What is the relationship between literacy, Islam and the Arabic language?
According to Islamic tradition, the Qur’ān is a book of God revealed to the Prophet Muhammad. It did not come to him in the form of a complete book but rather in parts over a period of several decades. The first part was revealed in 610 at Jabal an-Nur ‘The Mountain of Light’ near Mecca when the Prophet was forty years old. A few years later he began his public preaching.
Thereafter, different parts continued to be revealed to him until his death in 632. Before the time when the Qur’ān was revealed, the Egyptians had already invented a good writing material made from the papyrus plant. Whenever any part of the Qur’ān was revealed, scribes wrote it down on papyrus or qirṭas in Arabic.
During this process, people also committed the verses to memory so that they could recite them during prayer.
Note: The word qur’ān means ‘recitation’ from the Arabic root qr’ ‘to read aloud.’
Thus, the Qur’ān continued to be simultaneously memorized and written down, and this method of preservation continued throughout the lifetime of the Prophet.
The most important part of this story, from the point of view of the present chapter, is the fact that the Prophet is said to have been illiterate. The belief in Mohammad’s illiteracy secures the belief in the Qur’ān as the word of God in two ways.
First, Muhammad’s illiteracy underscores his simplicity, making him an appropriate conduit through which the word of God could be revealed.
Second, Muhammad’s illiteracy preemptively removes doubt that these words could come from a source other than God, because an illiterate man could not have created a work of such beauty and complexity as the Qur’ān.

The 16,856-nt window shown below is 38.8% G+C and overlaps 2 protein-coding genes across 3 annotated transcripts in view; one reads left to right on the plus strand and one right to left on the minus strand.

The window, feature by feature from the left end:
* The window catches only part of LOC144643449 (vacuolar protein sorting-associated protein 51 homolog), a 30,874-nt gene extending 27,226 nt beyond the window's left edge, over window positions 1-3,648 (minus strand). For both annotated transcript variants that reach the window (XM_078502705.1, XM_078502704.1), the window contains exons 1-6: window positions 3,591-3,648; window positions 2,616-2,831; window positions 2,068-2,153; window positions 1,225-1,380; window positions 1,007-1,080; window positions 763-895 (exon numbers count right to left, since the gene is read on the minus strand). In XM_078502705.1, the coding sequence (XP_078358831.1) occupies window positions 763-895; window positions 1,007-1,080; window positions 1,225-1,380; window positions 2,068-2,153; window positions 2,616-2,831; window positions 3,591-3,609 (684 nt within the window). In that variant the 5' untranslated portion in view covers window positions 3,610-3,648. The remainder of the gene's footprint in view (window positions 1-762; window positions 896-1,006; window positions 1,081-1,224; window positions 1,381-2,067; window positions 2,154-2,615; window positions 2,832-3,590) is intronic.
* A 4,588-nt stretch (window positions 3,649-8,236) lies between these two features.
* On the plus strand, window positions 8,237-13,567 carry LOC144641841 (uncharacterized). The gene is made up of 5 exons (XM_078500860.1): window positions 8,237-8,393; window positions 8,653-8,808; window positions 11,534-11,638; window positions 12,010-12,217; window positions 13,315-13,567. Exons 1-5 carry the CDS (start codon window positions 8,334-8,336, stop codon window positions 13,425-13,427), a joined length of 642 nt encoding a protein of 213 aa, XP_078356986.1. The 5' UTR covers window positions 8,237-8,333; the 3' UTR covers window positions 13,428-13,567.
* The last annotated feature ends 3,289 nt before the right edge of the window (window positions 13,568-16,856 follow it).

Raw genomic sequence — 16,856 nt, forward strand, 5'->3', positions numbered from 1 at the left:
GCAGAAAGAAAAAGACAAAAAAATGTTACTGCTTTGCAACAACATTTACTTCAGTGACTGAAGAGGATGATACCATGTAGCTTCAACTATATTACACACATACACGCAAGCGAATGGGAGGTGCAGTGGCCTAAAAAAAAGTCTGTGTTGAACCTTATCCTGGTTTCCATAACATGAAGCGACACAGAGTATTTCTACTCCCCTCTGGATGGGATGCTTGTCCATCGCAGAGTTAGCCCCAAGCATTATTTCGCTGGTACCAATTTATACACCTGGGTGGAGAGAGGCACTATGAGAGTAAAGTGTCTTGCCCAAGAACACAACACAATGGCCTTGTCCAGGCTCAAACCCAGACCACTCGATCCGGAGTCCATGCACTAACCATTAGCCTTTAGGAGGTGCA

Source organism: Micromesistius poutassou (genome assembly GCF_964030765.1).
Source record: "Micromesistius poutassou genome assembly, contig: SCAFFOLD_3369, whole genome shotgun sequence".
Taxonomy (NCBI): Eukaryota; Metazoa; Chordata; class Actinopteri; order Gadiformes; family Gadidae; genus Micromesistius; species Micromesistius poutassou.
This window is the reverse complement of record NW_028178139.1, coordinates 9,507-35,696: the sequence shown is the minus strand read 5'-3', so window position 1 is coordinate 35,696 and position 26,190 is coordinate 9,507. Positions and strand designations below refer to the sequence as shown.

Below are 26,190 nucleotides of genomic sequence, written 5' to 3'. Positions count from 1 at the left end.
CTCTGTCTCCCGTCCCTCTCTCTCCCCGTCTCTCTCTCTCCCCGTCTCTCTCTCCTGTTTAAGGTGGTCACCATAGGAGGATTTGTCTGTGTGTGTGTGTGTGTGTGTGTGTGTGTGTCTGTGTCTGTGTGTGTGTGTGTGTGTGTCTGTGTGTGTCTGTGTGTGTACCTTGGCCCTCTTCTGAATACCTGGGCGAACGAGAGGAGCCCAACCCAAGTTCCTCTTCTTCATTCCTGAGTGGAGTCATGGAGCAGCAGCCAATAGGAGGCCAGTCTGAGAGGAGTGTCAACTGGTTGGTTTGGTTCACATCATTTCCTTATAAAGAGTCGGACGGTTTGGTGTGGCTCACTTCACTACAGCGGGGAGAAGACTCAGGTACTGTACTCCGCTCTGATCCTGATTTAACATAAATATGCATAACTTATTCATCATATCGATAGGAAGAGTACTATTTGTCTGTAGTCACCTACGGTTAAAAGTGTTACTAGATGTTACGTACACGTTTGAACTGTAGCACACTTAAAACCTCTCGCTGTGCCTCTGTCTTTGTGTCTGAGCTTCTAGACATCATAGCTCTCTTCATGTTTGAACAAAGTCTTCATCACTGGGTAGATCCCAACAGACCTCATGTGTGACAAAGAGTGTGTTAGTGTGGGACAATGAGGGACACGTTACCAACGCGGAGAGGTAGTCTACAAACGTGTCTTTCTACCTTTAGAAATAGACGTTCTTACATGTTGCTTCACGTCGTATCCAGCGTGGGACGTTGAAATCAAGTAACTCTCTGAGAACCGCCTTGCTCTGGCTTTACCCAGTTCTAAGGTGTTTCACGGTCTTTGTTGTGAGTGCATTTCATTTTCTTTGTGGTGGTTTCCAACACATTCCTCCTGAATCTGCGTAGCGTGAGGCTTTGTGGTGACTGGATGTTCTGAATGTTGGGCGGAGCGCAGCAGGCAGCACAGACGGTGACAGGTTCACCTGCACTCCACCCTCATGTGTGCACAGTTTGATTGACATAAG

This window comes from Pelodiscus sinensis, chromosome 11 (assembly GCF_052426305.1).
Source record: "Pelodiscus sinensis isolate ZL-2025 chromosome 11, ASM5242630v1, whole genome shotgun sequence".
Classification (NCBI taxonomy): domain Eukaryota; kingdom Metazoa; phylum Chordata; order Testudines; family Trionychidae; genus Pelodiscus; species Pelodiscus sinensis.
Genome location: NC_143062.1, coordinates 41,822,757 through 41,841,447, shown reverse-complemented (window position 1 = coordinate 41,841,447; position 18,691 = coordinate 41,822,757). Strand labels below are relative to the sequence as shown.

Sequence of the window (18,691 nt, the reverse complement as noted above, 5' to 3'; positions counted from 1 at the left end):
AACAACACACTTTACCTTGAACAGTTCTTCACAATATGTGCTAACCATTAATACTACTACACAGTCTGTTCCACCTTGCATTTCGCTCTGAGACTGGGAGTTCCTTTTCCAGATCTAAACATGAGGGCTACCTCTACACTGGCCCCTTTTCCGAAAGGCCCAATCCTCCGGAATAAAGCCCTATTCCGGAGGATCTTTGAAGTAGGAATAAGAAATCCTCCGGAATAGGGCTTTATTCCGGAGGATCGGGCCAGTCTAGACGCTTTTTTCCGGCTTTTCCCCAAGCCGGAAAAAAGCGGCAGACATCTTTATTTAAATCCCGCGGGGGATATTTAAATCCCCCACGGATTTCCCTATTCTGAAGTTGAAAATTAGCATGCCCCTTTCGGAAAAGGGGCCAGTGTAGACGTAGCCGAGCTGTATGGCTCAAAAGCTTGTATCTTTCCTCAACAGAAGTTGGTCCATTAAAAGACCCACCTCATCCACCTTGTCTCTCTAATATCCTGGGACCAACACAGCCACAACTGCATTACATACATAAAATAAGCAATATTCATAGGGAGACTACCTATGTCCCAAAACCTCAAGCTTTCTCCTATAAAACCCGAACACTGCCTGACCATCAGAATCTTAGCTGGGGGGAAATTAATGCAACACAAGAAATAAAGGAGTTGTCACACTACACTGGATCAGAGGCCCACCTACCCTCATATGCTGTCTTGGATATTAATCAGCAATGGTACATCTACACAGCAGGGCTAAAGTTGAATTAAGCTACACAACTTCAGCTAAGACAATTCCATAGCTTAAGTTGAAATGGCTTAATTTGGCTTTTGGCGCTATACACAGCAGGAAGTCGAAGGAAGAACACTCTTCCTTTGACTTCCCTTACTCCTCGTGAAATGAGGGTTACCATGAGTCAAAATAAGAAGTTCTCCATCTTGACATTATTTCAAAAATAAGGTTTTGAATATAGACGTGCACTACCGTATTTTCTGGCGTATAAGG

History tells us that Muhammad was a successful merchant before his call as a messenger prophet, so he must have known how to count. During his time, letters were used to represent numbers in Arabic, as they were in all Semitic languages, including Hebrew.
Note: The use of letters for numbers in the Semitic languages is similar to the way some Roman numerals came from the Roman alphabet, for instance C from the first letter of centum ‘hundred’, a root found in the word century, and M stands for millennium ‘thousand.’
So it is possible that Muhammad knew how to write and record a transaction. Our purpose here is not to offer an opinion on the state of Muhammad’s literacy. It is rather to emphasize the fact that, despite potential evidence to the contrary, the belief in Muhammad’s illiteracy is bound to the conception of the Qur’ān as the direct word of God.
The further implication is that once the divine word has passed through the human agent, the writing down of those words can be regarded as a sacred act. It is but a small step to make the inference that writing itself is a divine creation.
The story of the Qur’ān serves three purposes for this chapter.
First, it illustrates the intertwined relationship between religion and the written word.
Second, it suggests the power of the written word, and this power, as we have just seen in the previous chapter, circulated forcefully enough throughout the eighteenth century in the form of print capitalism to reinforce a new political entity known as the nation-state. In this chapter, we will see that the power of the written word as the word of God often goes hand in hand with political power.
Third, the story of the Qur’ān brings attention to the dynamics of orality and literacy in that the development of religious tradition drives not only particular linguistic practices (prayers, chants, etc.) but also the very scripts used to represent languages.
See also: Languages in the World Blogs
From Chapter Five, The Development of Writing in the Litmus of Religion and Politics. Languages in the World. How History, Culture, and Politics Shape Language. (affiliate) Julie Tetel Andresen and Phillip Carter. November 2015. Wiley-Blackwell.
This post was written by Julie Tetel Andresen